Instruction. Well, first of all, a number of commentators note that there is no record of this punishment ever having been administered in Ancient Israel. In fact, OT scholar Duane Christensen draws attention to the explicit logic of the law as being handed down so that if it ever came to it, “all Israel shall hear, and fear.” In other words, the point of the law was “pedagogical” or educational, but not so much featuring a scenario likely to be put into practice very much, if at all.

A Son, but a Man. Second, pushing beyond that, we need to get it out of our heads that we’re dealing with some aggressive form of childhood punishment. The “son” in question is not a boy, or even just a teenager who is going through a rebellious phase, experimenting with heavy music and so forth. This is a presumably a young man, yet a still man who is of an accountable age before the Law. He stands accused by his parents of being a hardened delinquent, a “drunkard” and a “glutton.” What does that mean? Well, scholar Paul Copan says the scenario involved was something like this:

The son, probably a firstborn,  would inevitably squander his inheritance when his father died; he would likely bring ruin to his present and future family. He was like a compulsive gambler who bets away his home and life savings right out from under his family’s feet. –Is God a Moral Monster, pg. 91

More than that, drunkenness and gluttony lead to and represent a wholesale departure from the Law. You can easily imagine this including a tendency to criminal debt, familial violence, and other profligacy. This is a man, then, whose choices not only threaten his own safety but who shows every sign of being on course to destroy his family.

Families and Social Authority. What’s more, he is a repeat offender. He is someone who has rejected all counsel, all rebuke, even that of both of his parents, which was a significant rejection of all social and moral restraint in Ancient Israel. Why is this significant? Modern Westerners have trouble thinking along these lines, but in Ancient Israel, the foundation of the social fabric in terms of political authority and social peace in the clans and subgroups was the family. When the family falls apart, society falls apart. We must not forget that honoring father and mother is one of the 10 foundational commands that form the charter for Ancient Israel’s relationship with God as a nation. Historically, commentators have found in this command not only the foundations of familial relations, but the structure of human political authority in general.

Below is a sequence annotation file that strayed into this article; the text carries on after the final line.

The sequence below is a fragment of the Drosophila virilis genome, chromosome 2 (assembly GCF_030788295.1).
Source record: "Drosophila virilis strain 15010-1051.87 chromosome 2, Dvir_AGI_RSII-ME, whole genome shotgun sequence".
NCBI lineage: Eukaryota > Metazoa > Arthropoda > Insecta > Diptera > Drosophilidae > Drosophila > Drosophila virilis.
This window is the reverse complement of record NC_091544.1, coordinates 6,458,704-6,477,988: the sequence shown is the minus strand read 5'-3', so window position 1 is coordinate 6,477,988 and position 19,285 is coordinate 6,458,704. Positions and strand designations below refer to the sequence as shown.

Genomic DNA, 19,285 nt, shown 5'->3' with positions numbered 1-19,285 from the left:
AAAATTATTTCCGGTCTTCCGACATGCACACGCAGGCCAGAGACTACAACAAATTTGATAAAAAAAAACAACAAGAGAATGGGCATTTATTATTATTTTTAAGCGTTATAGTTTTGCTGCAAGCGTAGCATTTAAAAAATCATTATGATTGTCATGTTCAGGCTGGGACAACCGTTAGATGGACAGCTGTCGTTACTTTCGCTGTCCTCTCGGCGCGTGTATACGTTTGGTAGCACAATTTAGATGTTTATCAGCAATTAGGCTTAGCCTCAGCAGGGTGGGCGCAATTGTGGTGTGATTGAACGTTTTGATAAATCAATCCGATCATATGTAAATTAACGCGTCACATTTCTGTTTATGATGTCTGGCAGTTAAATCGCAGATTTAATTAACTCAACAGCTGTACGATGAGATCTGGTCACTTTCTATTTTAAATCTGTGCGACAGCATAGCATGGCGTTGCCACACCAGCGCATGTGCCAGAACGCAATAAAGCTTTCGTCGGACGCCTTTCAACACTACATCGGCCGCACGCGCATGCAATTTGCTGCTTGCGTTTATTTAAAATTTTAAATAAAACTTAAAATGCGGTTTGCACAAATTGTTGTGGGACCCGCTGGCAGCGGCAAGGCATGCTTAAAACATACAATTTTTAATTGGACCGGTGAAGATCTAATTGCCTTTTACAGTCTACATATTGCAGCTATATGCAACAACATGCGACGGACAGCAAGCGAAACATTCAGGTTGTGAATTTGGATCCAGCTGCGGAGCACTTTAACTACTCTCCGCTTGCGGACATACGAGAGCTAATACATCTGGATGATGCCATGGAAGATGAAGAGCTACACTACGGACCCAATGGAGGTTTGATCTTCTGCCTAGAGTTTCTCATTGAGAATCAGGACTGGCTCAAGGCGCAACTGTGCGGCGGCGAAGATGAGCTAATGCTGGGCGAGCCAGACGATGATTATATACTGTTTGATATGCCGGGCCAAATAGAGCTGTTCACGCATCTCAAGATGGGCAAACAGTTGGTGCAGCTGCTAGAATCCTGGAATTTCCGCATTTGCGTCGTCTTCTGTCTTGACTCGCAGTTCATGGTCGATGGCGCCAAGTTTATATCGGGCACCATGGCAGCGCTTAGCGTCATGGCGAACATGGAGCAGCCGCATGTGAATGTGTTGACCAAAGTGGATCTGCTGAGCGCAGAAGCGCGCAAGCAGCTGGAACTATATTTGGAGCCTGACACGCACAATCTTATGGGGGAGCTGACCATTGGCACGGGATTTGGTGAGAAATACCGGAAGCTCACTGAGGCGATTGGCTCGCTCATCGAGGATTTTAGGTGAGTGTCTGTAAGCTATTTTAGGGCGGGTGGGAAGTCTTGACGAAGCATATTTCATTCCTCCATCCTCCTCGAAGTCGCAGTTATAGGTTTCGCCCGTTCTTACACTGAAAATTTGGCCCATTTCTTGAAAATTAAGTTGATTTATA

Again, Christensen comments:

Respect for and obedience to parents were of vital importance in ancient Israel. In the Book of the Covenant, a son who strikes his father or mother, or who curses them, “shall be put to death” (Exod 21:15, 17; cf. also Lev 20:9); and the covenant curses of Deut 27:16 include “anyone who dishonors father or mother.”

So, this man’s rebellion was a threat at multiple levels. First, he was threatening his family, next the social order, and finally, his rebellion was an assault on the whole nation’s covenant with the Lord. Scripture, especially in the OT, doesn’t deal with us as purely independent, autonomous units. Israelites were members of Israel as a whole and it is with Israel that the Lord deals. So the whole community is implicated in this man’s rebellion and sin against God as long as it persists. One man’s disobedience is a threat to everyone.